Huli, 2012, oil on 1940’s newspaper, 47.5 × 29.5 cm. Courtesy of Miquel S. Tomacruz Collection


Joven Mansit is a painter whose work is based on Philippine history. In his deceptively realistic painterly re-creations of old photographs and documents, he achieves a transformation of the “historical document.” The document is liberated from its indexical relation to past events, and becomes an imaginary scene which disrupts the present—inscribed into popular fictions, carrying latent memories, a fractured representation of a living mythology. In other words, Mansit blurs the line between representation and the waking dream—or even the hallucinations—of history. But not only does he meticulously re-paint historical images, thus fictionalizing and mythologizing them. Above all, he is a collagist and a manipulator of images, icons, signs, and symbols. In his compositions, he transforms what the images depict into scenographies of Filipino history that take the shape of a historical theatre of the absurd. It is in the realm of the surreal and the absurd that images open up to multiple associations—but where they lead us is nevertheless not left to chance. Rather, Mansit’s paintings transport us into a realm of dismembered icons, capturing contemporary myth and historical experience at once.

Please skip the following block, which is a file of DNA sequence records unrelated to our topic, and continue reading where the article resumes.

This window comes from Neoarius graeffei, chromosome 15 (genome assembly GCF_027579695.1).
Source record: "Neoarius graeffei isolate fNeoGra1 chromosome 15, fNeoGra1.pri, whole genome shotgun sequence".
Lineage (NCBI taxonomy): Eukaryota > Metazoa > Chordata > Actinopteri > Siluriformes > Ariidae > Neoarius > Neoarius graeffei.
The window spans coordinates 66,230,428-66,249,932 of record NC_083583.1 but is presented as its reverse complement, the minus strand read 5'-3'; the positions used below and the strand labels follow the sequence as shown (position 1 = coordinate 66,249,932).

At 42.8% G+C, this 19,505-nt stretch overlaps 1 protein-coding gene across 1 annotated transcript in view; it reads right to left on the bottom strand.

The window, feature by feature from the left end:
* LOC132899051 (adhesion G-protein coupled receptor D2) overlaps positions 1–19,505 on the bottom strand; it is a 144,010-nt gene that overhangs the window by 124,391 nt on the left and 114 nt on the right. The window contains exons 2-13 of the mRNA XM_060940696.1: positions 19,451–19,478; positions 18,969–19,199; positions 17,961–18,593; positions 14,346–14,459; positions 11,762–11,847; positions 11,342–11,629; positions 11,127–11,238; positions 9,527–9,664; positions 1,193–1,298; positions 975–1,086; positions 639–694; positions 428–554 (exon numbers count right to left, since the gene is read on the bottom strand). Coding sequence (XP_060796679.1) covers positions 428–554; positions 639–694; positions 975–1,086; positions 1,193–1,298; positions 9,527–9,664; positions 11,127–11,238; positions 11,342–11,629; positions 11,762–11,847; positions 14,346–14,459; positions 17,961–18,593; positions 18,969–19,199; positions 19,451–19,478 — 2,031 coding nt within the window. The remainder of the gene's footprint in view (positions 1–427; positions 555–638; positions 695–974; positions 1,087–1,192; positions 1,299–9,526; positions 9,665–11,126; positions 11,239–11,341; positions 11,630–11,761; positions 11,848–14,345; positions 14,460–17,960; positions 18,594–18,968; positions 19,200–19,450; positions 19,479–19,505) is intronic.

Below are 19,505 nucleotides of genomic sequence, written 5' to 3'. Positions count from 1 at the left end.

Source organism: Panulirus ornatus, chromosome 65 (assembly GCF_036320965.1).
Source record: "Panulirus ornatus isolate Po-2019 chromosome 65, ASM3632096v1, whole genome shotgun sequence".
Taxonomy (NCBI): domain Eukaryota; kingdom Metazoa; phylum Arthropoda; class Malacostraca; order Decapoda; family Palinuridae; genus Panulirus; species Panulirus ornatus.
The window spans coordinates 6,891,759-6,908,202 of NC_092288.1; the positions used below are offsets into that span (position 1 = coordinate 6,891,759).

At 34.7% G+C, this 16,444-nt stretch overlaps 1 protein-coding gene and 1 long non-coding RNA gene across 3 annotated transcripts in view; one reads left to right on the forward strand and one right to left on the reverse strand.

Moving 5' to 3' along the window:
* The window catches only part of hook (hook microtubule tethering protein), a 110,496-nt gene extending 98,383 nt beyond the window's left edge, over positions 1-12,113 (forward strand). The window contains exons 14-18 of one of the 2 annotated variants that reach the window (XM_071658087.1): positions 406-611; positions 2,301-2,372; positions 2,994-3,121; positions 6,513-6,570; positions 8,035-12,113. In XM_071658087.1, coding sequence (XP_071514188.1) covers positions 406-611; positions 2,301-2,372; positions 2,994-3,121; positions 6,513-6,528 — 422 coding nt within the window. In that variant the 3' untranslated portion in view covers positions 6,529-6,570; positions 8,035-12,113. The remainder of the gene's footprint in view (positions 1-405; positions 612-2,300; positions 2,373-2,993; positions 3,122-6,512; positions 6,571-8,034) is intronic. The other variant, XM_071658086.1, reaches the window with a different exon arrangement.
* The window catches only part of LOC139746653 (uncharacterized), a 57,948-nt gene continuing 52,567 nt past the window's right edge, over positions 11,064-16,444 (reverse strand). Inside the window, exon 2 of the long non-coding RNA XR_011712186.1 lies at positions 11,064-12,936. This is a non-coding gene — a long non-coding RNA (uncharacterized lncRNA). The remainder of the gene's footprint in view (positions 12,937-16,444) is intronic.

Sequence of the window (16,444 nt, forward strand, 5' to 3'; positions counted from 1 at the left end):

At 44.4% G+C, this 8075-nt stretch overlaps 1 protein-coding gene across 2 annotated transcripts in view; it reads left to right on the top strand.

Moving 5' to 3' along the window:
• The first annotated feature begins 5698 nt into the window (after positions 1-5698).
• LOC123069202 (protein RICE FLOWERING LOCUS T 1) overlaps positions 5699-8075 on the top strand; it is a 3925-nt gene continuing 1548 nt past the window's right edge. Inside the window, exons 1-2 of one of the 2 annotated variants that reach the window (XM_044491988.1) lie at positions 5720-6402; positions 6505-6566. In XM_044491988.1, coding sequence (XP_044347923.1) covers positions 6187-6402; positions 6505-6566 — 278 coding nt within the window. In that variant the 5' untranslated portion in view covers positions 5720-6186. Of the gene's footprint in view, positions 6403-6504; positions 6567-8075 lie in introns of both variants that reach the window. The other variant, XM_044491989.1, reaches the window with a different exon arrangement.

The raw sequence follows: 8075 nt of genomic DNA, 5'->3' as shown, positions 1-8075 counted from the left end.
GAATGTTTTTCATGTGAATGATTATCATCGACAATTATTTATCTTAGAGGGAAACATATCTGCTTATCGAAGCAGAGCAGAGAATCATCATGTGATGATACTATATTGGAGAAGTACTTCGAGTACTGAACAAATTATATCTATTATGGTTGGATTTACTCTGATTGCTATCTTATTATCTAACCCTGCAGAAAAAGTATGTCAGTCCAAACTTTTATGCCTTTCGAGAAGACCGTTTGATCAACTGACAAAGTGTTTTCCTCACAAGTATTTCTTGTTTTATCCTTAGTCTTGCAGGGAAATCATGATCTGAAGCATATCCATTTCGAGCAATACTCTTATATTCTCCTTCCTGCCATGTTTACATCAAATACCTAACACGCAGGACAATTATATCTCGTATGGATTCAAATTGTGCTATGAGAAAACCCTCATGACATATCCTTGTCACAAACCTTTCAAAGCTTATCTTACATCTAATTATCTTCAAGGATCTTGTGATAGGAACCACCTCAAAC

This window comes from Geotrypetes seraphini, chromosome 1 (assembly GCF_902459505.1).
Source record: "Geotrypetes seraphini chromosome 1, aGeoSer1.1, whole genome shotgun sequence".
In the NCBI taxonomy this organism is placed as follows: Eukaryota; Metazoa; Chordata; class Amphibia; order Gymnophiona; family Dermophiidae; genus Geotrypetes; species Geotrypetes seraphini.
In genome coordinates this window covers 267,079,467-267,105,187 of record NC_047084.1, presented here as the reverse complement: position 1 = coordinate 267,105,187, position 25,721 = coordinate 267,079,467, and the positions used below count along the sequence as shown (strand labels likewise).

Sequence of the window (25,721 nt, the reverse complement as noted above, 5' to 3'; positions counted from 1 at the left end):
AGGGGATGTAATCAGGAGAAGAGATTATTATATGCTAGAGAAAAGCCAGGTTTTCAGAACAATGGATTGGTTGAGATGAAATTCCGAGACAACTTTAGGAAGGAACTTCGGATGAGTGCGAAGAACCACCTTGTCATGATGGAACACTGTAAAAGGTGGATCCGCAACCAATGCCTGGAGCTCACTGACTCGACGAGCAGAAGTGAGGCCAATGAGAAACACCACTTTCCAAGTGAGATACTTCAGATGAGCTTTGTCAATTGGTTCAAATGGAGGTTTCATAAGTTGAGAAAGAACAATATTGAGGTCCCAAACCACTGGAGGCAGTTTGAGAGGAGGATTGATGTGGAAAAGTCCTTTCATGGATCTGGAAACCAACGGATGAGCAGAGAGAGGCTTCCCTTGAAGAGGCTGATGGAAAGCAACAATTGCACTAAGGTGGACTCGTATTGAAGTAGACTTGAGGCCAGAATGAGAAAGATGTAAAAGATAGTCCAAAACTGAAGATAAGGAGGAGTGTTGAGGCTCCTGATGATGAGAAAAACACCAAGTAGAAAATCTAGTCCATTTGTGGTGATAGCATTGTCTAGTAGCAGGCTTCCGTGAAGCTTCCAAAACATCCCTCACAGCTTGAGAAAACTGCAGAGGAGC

Among the works by Joven Mansit on display is a series of oil paintings using pages from the English-language Philippine newspaper Daily Pacificanas backdrops. The pages come from the 1940s and the headlines situate us in World War II. The scenes painted onto the newspaper depict figures covering their heads with the so-called “bayong,” a Filipino basket. This image is itself an “icon” of sorts, immediately recognizable as an image of traitors: the Makapili, or Alliance of Philippine Patriots. The Makapili was a militant group formed in the Philippines during WWII that gave military aid to imperial Japan. The Makapili are best remembered for aiding the Japanese by pointing out insurgents while covering their heads with the bayong in order to conceal their identity. The head and face is also a key motif that Mansit alters and manipulates in his other works. It is an image of the named and the nameless, of a playful engagement with both fundamentally uncertain and haunted identities. 

Joven Mansit, born 1984 in the Philippines, lives and works in Manila